We’re gonna take it back to start this one folks; all the way back to Christmas Day, 2011.
Things were much simpler back then — I was only a junior in high school, Les Miles was still considered as one of college football’s best coaches, and LSU had just wrapped up one of the most dominant regular seasons in college football history.
I spent all of the 2011 season idolizing Tyrann Mathieu. I was lucky enough to be in the Georgia Dome to watch the sensational performance he put on that day, and leaving the stadium, I knew all I wanted for Christmas that year was a #7 LSU jersey.
That Christmas morning, I acted like Ralphie from “A Christmas Story” when I opened that jersey. I couldn’t wait to wear it for the next big LSU game. Of course, my young dumb brain couldn’t wait until the next season, oh no. I thought the perfect time to break it out would be for the National Championship rematch game between LSU and Alabama.
We all know how it went down on Jan. 9, 2012. I’ll forever have that date seared in my brain for the embarrassment LSU faced in the Superdome at the hands of Alabama. I wouldn’t know it then, but that night, the curse of the #7 jersey was born.
Fast forwarding through the next few years — mostly because it’s too painful to actually go through every loss — LSU lost to Alabama in just about every way possible. Last second touchdowns, nationally-televised embarrassments, and offensive ineptitude mixed into all of them.
LSU fans have become mentally defeated when it comes to Alabama, but last year felt different. My dad, brother and I decided to road-trip it down to Baton Rouge to at least tailgate for the game and watch it from my family’s RV outside of the stadium. I knew the game was going to be a white-out, — for Devin White being forced to sit out the first half after a ridiculous targeting call in the game prior — but I still packed that purple #7 jersey like a moron.
Like I said, things felt different last year. Maybe it was being down in the thick of it with the buzz around the stadium or maybe it was LSU’s fools gold resume coming into the game; but I had genuinely convinced myself that LSU was going to win the game.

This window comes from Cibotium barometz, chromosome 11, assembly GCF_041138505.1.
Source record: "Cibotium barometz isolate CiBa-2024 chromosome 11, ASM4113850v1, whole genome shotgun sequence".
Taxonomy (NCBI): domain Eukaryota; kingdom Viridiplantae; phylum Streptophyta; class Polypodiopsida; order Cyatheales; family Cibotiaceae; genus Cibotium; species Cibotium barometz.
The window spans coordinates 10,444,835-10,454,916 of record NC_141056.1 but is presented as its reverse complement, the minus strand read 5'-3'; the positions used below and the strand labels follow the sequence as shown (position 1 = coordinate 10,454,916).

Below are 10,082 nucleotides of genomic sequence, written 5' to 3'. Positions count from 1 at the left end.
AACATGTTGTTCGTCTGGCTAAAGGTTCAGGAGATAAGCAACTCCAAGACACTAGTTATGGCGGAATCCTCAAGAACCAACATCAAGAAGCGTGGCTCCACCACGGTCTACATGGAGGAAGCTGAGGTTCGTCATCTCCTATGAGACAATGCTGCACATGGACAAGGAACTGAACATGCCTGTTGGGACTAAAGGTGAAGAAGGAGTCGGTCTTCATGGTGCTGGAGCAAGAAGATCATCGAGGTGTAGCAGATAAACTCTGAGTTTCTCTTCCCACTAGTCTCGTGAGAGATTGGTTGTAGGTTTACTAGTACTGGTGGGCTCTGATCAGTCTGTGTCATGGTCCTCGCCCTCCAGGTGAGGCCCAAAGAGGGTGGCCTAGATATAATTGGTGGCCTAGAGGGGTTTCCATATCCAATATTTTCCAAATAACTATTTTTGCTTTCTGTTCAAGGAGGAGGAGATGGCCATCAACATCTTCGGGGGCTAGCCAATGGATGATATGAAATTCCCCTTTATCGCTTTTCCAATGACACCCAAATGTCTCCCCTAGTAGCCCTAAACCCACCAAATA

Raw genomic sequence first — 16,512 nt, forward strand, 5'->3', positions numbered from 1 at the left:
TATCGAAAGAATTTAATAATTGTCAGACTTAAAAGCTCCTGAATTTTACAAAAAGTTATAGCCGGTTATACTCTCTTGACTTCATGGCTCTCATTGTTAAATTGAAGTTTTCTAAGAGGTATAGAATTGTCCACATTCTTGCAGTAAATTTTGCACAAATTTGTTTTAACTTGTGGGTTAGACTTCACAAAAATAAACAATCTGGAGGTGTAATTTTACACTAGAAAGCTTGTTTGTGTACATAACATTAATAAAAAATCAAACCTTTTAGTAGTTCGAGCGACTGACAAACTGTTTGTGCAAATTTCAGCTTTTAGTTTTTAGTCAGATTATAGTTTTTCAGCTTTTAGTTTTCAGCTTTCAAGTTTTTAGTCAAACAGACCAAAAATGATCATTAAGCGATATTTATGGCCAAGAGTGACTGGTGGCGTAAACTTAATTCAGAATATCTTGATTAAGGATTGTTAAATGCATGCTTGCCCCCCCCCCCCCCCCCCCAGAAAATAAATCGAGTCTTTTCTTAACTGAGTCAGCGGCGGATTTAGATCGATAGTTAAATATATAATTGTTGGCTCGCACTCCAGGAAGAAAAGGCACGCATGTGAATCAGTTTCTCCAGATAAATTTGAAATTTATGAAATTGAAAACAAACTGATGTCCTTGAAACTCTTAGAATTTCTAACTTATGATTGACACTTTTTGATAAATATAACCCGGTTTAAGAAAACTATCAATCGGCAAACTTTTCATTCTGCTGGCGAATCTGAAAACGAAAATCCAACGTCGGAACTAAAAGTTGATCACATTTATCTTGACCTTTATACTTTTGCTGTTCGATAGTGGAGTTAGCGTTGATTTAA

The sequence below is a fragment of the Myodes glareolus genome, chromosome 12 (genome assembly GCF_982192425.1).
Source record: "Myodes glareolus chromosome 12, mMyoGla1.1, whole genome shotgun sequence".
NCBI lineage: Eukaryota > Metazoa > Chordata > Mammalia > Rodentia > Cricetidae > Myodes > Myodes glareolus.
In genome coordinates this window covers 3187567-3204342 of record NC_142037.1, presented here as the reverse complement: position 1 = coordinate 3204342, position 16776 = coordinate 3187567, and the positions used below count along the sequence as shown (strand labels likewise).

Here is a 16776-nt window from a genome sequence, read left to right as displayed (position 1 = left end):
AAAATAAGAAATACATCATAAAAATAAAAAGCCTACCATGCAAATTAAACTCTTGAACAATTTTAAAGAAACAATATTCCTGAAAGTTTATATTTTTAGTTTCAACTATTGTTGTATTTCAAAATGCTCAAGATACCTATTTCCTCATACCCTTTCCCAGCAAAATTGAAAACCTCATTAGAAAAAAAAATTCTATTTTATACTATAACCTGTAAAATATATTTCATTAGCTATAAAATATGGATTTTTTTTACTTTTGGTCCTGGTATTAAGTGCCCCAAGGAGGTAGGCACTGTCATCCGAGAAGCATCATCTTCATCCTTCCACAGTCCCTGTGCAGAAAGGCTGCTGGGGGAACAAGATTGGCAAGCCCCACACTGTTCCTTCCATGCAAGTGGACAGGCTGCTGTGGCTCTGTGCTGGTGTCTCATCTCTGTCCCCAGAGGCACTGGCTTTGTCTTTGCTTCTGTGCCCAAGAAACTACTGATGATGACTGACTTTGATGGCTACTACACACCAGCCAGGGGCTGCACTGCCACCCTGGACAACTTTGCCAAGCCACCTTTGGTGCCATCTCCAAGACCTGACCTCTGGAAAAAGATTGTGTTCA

Then my uncle helped me cross off a bucket-list moment when he handed me his ticket right before the game and I had that Ralphie feeling all over again. Again, like a moron, before walking into the game, I grabbed that purple #7 jersey out of the back of the RV to bring it into the game.
Then the game happened. It was complete offensive ineptitude on LSU’s side, and utter domination on the Alabama side. It wasn’t anything different from the prior seven years dating back to that infamous championship game on Jan. 9, 2012.
My cousin and I spent the fourth quarter of our empty section passing a water bottle of Jim Beam back and forth until we were ready to stumble back out to the tailgate to continue numbing the pain of the loss.
Walking out, it dawned on me — maybe the jersey was cursed. After all, the first time I wore it was in the midst of one of the programs most embarrassing performances. Sure, Alabama has been the most dominant program since that 2011-12 national championship game, but it’s not like LSU hasn’t had the opportunity to win these games. I’m not superstitious, but I’m a little stitious.
When we got back to the tailgate, we discussed the proper way to get rid of the jersey. I no longer wanted to be part of the reason LSU couldn’t win these games. I wanted to just throw the jersey into the fire we had going and rid any shred of doubt that the jersey would carry on this curse. However, none of the grown-ups would let me do it, so I just packed it back in the RV.
Upon arriving back to the house the next day — no one is going to sit in that traffic after a loss like that, better to just sleep it off — I didn’t have the jersey. I remembered offering it to one of my cousin’s friends at the tailgate and when I asked him about it, he didn’t have it either.
Did it vanish? Was it destroyed later that night? My browned-out brain couldn’t tell you what happened. All I know is we haven’t seen it since that very night. They say Tiger Stadium is haunted, but I don’t think it goes that far.
As the Alabama game approaches this Saturday, I guess we will find out where the curse’s status truly stands. The way this season has gone, it is looking pretty good for the Tigers, but we won’t truly know until the final whistle this Saturday. Geaux Tigers.
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